Once initially defined, a dynamic hyperlink may automatically be available on any instance of any display view on any workstation or computing device in communication with the process control system that exhibits a representation of the process control object. In contrast to a static hyperlink, no separate definition of additional links is required for each separate instance of the same display view or for other display views that include the process control object.
Further, if the process control object is a class object, a sub-class dynamic hyperlink may automatically be defined for each sub-class object of the class object when the class object dynamic hyperlink is defined. Each sub-class dynamic hyperlink may associate each sub-class object with the knowledge reference, and, similar to the class object dynamic hyperlink, the sub-class dynamic hyperlink may be established each time a display view including the sub-class object is built.
The dynamic hyperlinks of the present disclosure provide significant benefits and advantages over static hyperlinks in a process control system. One such advantage provided by dynamic hyperlinks is flexibility. As dynamic hyperlinks are realized at run-time and not at configuration, any display view on any workstation or computing device that builds a representation of the specific process control object may automatically incorporate the dynamic hyperlink into the display view at run-time, and a different hyperlink is not required to be configured for each instance of each display view across various computing devices. Modifications to dynamic hyperlinks are also easily accommodated without need for a configuration or download. In this manner, dynamic hyperlinks/URLs require significantly less time and memory for administration than required by static hyperlinks/URLs.
For example, consider a process control object corresponding to a model of a pressure sensor that has dynamic hyperlinks to multiple knowledge references (e.g., specification sheet, installation procedures, operating and service manuals, etc.). Each of the multiple dynamic hyperlinks to the multiple knowledge references may be initially defined in the process control system. After the initial definitions of the multiple dynamic hyperlinks associated with the pressure sensor object, an operator viewing a first display view at a first console may monitor a control loop including a specific instance of the pressure sensor model. If any alarms or abnormalities occur, the operator may simply select the specific instance on the first display view and may gain access to a specification sheet to obtain needed information regarding the pressure sensor.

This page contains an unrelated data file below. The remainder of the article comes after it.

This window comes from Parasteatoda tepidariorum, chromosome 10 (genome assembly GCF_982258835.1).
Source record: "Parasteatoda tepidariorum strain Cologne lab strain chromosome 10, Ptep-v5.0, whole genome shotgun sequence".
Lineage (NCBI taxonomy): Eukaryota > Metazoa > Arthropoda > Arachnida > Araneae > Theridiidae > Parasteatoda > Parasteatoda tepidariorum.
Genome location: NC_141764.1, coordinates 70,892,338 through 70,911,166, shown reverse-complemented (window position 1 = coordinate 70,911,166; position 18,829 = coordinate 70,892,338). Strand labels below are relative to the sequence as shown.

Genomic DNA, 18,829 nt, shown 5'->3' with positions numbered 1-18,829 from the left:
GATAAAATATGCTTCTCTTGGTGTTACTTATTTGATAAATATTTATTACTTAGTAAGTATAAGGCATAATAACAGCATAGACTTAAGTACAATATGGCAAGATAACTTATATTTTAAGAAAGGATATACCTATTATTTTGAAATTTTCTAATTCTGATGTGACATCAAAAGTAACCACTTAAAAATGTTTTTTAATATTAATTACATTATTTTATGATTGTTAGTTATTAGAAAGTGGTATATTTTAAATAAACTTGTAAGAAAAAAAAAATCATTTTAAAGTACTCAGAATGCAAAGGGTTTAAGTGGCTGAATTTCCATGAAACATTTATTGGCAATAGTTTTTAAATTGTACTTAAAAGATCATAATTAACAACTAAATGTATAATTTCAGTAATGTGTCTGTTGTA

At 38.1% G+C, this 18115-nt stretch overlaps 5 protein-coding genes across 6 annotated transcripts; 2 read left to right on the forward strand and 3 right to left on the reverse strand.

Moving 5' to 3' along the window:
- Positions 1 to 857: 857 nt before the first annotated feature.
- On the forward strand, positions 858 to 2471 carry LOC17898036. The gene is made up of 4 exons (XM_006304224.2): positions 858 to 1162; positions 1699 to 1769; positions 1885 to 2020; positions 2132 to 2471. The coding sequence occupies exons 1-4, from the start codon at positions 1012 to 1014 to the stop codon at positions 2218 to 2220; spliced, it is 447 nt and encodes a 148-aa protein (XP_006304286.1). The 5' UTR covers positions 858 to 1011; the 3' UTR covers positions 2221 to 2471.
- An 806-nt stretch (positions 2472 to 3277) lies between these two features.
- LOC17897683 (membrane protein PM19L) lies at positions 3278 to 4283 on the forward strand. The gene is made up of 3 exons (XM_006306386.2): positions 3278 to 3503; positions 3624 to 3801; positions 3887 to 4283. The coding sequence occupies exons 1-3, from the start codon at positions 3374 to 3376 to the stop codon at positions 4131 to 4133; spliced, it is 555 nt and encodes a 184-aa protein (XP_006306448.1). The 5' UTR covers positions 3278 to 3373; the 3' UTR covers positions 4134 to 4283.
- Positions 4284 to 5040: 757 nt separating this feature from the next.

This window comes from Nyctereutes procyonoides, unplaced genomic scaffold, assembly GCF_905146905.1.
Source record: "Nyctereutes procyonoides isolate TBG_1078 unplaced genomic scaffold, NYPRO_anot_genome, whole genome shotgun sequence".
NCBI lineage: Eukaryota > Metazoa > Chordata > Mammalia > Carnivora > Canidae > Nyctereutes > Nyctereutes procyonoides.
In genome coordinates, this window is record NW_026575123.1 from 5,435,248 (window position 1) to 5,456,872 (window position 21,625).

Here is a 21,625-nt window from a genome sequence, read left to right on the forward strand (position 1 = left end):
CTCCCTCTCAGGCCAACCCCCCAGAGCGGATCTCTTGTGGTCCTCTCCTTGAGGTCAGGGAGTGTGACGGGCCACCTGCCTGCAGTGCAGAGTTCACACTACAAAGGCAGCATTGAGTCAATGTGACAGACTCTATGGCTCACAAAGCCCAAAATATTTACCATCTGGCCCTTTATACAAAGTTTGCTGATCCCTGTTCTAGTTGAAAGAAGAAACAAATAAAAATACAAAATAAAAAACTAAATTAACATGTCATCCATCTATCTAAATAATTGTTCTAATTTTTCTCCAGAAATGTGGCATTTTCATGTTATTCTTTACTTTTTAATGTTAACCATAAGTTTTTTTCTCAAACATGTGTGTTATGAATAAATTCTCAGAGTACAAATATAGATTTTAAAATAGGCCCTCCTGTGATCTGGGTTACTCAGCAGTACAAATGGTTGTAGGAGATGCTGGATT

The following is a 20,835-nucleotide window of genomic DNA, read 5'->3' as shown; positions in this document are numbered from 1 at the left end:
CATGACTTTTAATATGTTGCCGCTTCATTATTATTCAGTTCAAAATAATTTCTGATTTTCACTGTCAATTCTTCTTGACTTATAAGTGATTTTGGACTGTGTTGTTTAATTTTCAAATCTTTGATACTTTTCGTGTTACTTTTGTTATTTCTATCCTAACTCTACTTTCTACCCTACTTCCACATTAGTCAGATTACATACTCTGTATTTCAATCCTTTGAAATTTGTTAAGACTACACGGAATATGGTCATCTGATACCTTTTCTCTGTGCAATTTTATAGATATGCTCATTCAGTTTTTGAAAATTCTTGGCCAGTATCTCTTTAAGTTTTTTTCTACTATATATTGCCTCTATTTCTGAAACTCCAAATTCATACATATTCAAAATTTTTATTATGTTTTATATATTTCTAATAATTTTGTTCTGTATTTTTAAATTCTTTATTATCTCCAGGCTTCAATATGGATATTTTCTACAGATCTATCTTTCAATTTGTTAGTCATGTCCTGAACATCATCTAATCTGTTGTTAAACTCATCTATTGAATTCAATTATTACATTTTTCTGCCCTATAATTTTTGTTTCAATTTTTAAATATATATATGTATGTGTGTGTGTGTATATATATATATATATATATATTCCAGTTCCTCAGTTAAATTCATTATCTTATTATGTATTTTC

A plant engineer using a second console at another location (for instance, using a remote terminal that accesses the process control system via an Internet connection) may be designing a new control process. The plant engineer may bring up a second display view including a set of available pressure sensor models to help him or her decide between several options. He or she may click on an image of the pressure sensor model on the second display view to, for instance, view the specification sheet of the pressure sensor model. Unbeknownst to the plant engineer, the same dynamic hyperlink definition used by the first display view was used during the build of the second display view and established the dynamic hyperlink on the second display view providing access to the specification sheet.
An installer using a third console at yet another location in the process control plant may be installing devices and equipment including a new instance of the pressure sensor model. The installer and may access a third display view and may select the pressure sensor model to gain access to the specification sheet for the pressure sensor model. Similar to the second display view, the dynamic hyperlink to access the specification sheet was established during a run-time of the third display view from the initial definition of the dynamic hyperlink.
In the above examples, although the dynamic hyperlink associating the pressure sensor with the specification sheet was defined only once, each of the first, second and third display views independently established the associated dynamic hyperlinks as a part of a run-time build process of the respective display view. Separate definitions or configurations were not required for each display view. In this manner, dynamic hyperlinks may be efficiently and conveniently established during run-times of display views whenever and wherever needed throughout the process control plant.
Other advantages provided by dynamic hyperlinks may include speed and accuracy. As dynamic hyperlinks may be updated in real-time, any subsequent view opened after an update is ensured to contain the most recent information for the dynamic hyperlink. Also, operators may easily and quickly access knowledge references without having to find where the desired references are stored, retrieve the references, and use the appropriate program to open them. This speed and accuracy advantage is especially important in emergency scenarios. For example, during an abnormal alarm situation, a dynamic hyperlink may quickly and accurately provide an operator access to critical alarm data, instructions, and procedures.